Substance Abuse Treatment Has Changed Significantly

Substance abuse treatment can help people who are addicted to drugs or alcohol recover from their addictions and lead a successfully sober life. Substance abuse treatment centers can treat people who are addicted to either drugs and alcohol, or to both substances at the same time.

A new study by the Substance Abuse and Mental Health Services Administration (SAMHSA) has found significant changes in the patterns of substance abuse treatment between 1998 and 2008. Here are some of the findings of the report:
•    The number of treatment admissions for co-occurring drug and alcohol addictions dropped from 44 percent in 1998 to 38 percent in 2008.
•    The number of treatment admissions for drug abuse increased from 26 percent to 37 percent during that time, while the number of admissions for alcohol abuse decreased from 27 percent to 23 percent.
•    Admissions for opiate addiction increased from 16 percent to 20 percent.
•    Marijuana admissions increased from 13 percent to 17 percent.
•    Admissions for stimulant addiction increased from 4 percent to 6 percent.
•    Cocaine admissions decreased from 15 percent to 11 percent.
•    The use of two or more psychoactive drugs in combination was reported by 55 percent of all people admitted to substance abuse treatment in 2008.
Alcohol, Opiates Primary Substances of Abuse

According to the SAMHSA study, alcohol and opiates are often the primary reason people are admitted to substance abuse treatment. We have written much about the phenomenon of OxyContin addiction on this blog and the rampant abuse of opiates that we are seeing in our intake center.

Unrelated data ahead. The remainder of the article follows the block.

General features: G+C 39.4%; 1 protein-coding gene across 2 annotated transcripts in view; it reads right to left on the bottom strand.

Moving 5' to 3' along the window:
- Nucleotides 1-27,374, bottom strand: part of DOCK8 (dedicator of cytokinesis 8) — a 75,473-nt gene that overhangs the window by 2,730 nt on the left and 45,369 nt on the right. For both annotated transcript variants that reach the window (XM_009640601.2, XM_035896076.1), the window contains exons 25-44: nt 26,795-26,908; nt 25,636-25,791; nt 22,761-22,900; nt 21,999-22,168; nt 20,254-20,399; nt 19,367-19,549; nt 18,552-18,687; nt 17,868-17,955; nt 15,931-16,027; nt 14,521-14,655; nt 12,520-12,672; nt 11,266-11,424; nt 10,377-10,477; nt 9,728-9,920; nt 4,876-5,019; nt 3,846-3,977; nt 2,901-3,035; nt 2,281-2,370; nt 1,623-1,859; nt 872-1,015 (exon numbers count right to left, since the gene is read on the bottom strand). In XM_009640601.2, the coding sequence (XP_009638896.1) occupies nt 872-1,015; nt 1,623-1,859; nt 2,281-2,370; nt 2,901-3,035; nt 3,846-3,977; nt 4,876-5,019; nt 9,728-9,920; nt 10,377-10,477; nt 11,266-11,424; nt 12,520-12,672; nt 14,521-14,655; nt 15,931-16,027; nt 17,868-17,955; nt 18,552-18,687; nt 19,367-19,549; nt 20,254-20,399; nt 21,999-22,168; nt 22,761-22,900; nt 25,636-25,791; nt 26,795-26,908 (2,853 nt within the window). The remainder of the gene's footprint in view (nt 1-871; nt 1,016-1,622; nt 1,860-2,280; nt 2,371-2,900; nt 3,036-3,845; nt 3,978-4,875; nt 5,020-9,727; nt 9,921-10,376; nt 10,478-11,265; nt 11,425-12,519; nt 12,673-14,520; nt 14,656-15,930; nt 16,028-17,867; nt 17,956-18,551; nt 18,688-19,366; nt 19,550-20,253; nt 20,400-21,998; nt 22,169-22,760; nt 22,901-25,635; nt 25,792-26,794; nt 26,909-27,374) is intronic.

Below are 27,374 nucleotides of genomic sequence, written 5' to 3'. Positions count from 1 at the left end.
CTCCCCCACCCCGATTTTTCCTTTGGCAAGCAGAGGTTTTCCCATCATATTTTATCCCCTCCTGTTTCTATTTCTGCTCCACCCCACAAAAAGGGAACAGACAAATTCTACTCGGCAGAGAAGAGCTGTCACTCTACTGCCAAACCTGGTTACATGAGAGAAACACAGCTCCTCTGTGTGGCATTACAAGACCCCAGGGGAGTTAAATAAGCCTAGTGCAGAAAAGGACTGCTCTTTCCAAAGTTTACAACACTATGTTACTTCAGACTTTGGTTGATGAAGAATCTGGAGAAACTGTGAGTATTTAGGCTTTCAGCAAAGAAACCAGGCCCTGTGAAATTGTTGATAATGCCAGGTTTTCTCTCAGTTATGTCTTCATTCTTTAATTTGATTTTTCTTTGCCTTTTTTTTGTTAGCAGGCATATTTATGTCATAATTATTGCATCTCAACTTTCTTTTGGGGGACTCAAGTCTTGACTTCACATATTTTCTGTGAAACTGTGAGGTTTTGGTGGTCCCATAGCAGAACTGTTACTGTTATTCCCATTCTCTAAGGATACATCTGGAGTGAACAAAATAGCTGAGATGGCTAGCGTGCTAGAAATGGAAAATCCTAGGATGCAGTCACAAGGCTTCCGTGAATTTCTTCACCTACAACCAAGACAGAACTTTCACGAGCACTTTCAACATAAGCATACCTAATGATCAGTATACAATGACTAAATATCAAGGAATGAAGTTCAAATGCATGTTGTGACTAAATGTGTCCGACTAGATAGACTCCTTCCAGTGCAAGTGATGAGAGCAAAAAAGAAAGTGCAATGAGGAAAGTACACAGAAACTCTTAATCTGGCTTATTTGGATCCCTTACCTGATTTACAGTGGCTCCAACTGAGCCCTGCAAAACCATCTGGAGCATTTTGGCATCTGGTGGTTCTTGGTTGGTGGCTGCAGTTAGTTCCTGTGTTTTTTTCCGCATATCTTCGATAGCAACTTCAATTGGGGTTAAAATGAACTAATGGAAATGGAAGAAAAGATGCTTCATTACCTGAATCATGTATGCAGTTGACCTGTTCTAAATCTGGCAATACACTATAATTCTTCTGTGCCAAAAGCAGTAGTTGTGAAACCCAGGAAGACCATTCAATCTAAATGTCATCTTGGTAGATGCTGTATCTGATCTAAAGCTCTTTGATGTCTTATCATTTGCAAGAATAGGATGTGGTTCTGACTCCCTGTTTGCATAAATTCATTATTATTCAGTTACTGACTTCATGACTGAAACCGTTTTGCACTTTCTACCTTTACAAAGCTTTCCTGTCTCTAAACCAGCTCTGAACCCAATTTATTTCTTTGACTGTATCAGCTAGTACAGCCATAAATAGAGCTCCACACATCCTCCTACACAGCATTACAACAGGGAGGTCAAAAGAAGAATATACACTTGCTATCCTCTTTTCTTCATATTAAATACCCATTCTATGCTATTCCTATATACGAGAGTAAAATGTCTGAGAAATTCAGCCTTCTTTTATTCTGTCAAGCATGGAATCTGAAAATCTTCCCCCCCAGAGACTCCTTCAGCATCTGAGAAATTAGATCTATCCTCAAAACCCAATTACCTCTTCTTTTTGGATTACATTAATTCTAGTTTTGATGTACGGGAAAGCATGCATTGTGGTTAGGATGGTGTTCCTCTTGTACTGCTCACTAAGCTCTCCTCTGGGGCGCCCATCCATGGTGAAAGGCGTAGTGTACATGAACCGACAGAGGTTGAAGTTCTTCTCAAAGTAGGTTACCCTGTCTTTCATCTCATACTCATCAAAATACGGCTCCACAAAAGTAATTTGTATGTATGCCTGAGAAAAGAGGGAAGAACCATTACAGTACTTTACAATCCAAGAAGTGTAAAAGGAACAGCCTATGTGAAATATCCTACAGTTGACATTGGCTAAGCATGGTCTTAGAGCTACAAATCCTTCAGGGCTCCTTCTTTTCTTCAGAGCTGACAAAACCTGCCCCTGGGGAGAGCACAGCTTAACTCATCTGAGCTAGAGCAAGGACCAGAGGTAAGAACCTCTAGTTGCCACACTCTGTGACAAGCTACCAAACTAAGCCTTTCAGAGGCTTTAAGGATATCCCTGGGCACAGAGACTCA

Alcohol, of course, is the most commonly abused substance to this day, for many reasons (like the fact that it is legal and available everywhere). Per the SAMHSA study, of the 61 percent of treatment admissions for alcohol abuse, 41 percent deemed alcohol as their primary substance of abuse. Of the 27 percent of admissions for opiate abuse, 20 percent deemed opiates their primary substance of abuse.

Findings on Adolescent Treatment Admissions

SAMHSA’s survey discovered the following statistics about adolescent substance abuse treatment:

•    Admissions for teens ages 12 to 17 increased by 13 percent between 1998 and 2002 but dropped 10 percent between 2002 and 2008.
•    About 80 percent of teens admitted to substance abuse treatment used marijuana as their primary or secondary substance.
•    Nearly half of teens were referred to drug treatment through the criminal justice system.

“This survey provides valuable insight into the changing nature and source of substance abuse treatment admissions,” said SAMHSA Administrator Pamela S. Hyde, J.D. “It can guide us in developing more effective treatment programs and better approaches within healthcare systems for identifying and engaging those who may need help for substance abuse disorders — help that if given in time can make a critical difference in a person’s recovery.”